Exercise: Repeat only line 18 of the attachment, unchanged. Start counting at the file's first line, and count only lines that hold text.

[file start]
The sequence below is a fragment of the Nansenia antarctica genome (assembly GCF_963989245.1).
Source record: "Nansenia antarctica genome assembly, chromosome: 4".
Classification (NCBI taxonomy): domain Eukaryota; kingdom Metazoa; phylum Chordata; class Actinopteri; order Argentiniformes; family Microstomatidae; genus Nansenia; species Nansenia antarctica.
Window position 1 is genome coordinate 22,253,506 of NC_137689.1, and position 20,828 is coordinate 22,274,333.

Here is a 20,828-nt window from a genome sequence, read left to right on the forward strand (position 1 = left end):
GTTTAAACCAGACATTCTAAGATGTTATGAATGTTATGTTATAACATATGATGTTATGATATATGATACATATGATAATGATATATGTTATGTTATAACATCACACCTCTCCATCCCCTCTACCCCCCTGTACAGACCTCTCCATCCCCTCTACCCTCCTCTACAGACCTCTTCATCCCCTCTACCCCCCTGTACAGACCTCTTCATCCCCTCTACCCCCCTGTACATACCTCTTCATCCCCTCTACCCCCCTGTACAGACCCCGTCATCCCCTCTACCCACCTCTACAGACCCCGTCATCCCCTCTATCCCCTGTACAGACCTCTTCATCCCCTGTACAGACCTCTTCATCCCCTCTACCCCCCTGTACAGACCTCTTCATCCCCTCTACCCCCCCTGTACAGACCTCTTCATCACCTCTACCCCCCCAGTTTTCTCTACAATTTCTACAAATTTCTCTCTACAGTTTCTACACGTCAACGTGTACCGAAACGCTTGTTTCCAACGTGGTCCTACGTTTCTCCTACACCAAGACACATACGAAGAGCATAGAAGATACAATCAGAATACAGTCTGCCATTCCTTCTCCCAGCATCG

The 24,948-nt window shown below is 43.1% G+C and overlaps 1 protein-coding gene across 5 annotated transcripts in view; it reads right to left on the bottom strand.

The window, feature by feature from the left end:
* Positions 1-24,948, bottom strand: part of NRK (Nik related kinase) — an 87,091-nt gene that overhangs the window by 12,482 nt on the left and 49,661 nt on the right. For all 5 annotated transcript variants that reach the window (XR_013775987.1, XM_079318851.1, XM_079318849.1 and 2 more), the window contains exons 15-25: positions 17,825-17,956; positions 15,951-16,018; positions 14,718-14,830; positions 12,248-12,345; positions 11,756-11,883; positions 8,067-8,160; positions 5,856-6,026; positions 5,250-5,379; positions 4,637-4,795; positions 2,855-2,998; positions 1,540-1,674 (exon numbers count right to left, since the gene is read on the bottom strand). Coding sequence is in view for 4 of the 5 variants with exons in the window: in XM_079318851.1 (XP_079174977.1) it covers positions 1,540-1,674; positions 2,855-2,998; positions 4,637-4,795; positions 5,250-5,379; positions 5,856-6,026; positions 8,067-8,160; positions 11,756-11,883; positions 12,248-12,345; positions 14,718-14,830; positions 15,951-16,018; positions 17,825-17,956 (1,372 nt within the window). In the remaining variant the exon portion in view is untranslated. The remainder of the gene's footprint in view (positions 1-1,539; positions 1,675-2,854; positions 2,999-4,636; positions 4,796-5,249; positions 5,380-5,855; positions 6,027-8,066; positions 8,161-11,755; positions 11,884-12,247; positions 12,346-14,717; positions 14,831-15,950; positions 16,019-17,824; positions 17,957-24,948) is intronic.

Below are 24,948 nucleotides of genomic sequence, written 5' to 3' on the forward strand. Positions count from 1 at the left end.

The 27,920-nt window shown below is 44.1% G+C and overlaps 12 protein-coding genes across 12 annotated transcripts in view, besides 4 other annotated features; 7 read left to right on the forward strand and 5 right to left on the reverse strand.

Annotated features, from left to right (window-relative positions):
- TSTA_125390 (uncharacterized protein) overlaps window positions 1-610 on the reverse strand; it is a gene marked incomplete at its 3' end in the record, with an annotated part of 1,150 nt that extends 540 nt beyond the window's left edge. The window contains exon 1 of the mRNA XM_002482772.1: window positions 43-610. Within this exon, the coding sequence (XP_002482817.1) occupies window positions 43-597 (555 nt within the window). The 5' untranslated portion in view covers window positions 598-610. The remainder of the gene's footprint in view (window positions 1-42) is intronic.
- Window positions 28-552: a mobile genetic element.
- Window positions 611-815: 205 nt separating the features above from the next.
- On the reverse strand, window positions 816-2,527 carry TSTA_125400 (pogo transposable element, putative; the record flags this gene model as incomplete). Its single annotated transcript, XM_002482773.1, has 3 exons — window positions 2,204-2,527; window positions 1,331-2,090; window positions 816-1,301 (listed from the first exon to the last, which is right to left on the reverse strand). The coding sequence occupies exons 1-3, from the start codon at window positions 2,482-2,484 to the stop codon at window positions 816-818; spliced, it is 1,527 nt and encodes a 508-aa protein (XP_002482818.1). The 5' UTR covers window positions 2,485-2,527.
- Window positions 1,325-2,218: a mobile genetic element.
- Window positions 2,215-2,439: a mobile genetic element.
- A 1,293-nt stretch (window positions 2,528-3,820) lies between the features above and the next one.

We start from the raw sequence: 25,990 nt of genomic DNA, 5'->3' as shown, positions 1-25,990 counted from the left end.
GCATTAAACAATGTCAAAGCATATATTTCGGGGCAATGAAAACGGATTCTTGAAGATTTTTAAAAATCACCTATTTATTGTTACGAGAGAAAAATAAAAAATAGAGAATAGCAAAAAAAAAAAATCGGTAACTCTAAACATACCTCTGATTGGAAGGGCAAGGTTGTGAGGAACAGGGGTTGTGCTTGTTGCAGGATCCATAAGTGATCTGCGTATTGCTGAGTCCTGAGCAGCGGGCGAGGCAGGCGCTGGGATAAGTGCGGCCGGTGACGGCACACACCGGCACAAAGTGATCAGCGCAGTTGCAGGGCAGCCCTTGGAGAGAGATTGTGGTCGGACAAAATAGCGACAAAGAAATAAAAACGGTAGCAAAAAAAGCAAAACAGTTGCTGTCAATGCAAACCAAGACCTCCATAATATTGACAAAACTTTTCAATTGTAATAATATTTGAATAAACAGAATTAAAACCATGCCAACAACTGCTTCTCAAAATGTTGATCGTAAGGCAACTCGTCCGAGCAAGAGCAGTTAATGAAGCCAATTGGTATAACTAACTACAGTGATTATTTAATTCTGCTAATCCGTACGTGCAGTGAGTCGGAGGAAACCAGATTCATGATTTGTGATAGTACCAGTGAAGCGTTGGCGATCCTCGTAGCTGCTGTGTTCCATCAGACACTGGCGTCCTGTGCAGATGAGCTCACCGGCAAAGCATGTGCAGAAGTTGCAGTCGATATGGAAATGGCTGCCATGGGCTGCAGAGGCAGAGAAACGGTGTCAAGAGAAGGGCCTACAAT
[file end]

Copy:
- Window positions 2,215-2,439: a mobile genetic element.